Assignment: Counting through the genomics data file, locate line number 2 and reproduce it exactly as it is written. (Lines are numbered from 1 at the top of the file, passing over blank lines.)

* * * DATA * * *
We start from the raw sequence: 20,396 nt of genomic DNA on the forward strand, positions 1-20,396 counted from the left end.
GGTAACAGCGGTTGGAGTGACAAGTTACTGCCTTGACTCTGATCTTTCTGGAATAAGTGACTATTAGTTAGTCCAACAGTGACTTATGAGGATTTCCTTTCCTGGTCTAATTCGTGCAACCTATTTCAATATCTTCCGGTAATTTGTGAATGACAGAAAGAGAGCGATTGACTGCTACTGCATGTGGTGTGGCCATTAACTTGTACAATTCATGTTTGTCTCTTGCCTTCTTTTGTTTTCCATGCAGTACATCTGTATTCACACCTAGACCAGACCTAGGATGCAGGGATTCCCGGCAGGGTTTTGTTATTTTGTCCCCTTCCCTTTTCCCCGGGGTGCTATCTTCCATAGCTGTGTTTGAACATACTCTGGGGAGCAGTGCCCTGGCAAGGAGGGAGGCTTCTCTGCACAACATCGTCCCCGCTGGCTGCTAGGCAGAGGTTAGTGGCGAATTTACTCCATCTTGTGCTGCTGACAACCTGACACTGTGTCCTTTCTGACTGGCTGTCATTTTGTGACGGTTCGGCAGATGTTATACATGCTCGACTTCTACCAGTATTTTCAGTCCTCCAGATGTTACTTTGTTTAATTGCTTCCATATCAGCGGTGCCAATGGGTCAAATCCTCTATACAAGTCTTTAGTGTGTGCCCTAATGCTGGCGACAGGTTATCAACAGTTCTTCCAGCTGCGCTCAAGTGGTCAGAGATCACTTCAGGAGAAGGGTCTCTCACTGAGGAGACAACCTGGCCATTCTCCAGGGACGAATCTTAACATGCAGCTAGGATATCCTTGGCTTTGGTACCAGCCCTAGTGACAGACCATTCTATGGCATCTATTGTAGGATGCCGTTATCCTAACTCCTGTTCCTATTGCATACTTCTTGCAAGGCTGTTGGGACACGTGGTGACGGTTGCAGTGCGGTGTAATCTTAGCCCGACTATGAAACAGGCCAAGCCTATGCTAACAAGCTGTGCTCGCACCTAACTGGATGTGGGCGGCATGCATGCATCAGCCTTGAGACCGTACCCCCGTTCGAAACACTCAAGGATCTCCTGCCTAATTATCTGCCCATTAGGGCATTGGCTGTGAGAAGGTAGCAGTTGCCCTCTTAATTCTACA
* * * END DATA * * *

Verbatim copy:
GGTAACAGCGGTTGGAGTGACAAGTTACTGCCTTGACTCTGATCTTTCTGGAATAAGTGACTATTAGTTAGTCCAACAGTGACTTATGAGGATTTCCTTTCCTGGTCTAATTCGTGCAACCTATTTCAATATCTTCCGGTAATTTGTGAATGACAGAAAGAGAGCGATTGACTGCTACTGCATGTGGTGTGGCCATTAACTTGTACAATTCATGTTTGTCTCTTGCCTTCTTTTGTTTTCCATGCAGTACATCTGTATTCACACCTAGACCAGACCTAGGATGCAGGGATTCCCGGCAGGGTTTTGTTATTTTGTCCCCTTCCCTTTTCCCCGGGGTGCTATCTTCCATAGCTGTGTTTGAACATACTCTGGGGAGCAGTGCCCTGGCAAGGAGGGAGGCTTCTCTGCACAACATCGTCCCCGCTGGCTGCTAGGCAGAGGTTAGTGGCGAATTTACTCCATCTTGTGCTGCTGACAACCTGACACTGTGTCCTTTCTGACTGGCTGTCATTTTGTGACGGTTCGGCAGATGTTATACATGCTCGACTTCTACCAGTATTTTCAGTCCTCCAGATGTTACTTTGTTTAATTGCTTCCATATCAGCGGTGCCAATGGGTCAAATCCTCTATACAAGTCTTTAGTGTGTGCCCTAATGCTGGCGACAGGTTATCAACAGTTCTTCCAGCTGCGCTCAAGTGGTCAGAGATCACTTCAGGAGAAGGGTCTCTCACTGAGGAGACAACCTGGCCATTCTCCAGGGACGAATCTTAACATGCAGCTAGGATATCCTTGGCTTTGGTACCAGCCCTAGTGACAGACCATTCTATGGCATCTATTGTAGGATGCCGTTATCCTAACTCCTGTTCCTATTGCATACTTCTTGCAAGGCTGTTGGGACACGTGGTGACGGTTGCAGTGCGGTGTAATCTTAGCCCGACTATGAAACAGGCCAAGCCTATGCTAACAAGCTGTGCTCGCACCTAACTGGATGTGGGCGGCATGCATGCATCAGCCTTGAGACCGTACCCCCGTTCGAAACACTCAAGGATCTCCTGCCTAATTATCTGCCCATTAGGGCATTGGCTGTGAGAAGGTAGCAGTTGCCCTCTTAATTCTACA